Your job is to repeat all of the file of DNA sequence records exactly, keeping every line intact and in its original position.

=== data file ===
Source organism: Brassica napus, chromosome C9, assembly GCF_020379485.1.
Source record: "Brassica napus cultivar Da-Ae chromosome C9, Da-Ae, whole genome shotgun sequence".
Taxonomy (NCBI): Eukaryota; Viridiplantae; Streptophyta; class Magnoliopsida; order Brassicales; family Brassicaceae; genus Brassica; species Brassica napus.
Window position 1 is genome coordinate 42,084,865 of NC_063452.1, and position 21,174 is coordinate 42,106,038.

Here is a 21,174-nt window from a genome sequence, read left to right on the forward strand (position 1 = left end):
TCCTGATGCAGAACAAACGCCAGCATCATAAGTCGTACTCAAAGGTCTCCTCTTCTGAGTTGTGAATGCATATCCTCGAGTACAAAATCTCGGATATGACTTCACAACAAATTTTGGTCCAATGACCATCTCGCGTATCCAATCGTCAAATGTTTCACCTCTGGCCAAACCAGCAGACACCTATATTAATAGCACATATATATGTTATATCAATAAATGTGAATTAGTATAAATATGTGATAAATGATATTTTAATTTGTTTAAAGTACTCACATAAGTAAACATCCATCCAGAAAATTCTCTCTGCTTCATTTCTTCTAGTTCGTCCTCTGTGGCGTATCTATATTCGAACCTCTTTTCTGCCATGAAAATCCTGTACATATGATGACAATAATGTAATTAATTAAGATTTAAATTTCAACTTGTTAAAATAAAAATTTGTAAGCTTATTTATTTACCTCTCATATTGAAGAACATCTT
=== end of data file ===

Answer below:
Source organism: Brassica napus, chromosome C9, assembly GCF_020379485.1.
Source record: "Brassica napus cultivar Da-Ae chromosome C9, Da-Ae, whole genome shotgun sequence".
Taxonomy (NCBI): Eukaryota; Viridiplantae; Streptophyta; class Magnoliopsida; order Brassicales; family Brassicaceae; genus Brassica; species Brassica napus.
Window position 1 is genome coordinate 42,084,865 of NC_063452.1, and position 21,174 is coordinate 42,106,038.

Here is a 21,174-nt window from a genome sequence, read left to right on the forward strand (position 1 = left end):
TCCTGATGCAGAACAAACGCCAGCATCATAAGTCGTACTCAAAGGTCTCCTCTTCTGAGTTGTGAATGCATATCCTCGAGTACAAAATCTCGGATATGACTTCACAACAAATTTTGGTCCAATGACCATCTCGCGTATCCAATCGTCAAATGTTTCACCTCTGGCCAAACCAGCAGACACCTATATTAATAGCACATATATATGTTATATCAATAAATGTGAATTAGTATAAATATGTGATAAATGATATTTTAATTTGTTTAAAGTACTCACATAAGTAAACATCCATCCAGAAAATTCTCTCTGCTTCATTTCTTCTAGTTCGTCCTCTGTGGCGTATCTATATTCGAACCTCTTTTCTGCCATGAAAATCCTGTACATATGATGACAATAATGTAATTAATTAAGATTTAAATTTCAACTTGTTAAAATAAAAATTTGTAAGCTTATTTATTTACCTCTCATATTGAAGAACATCTT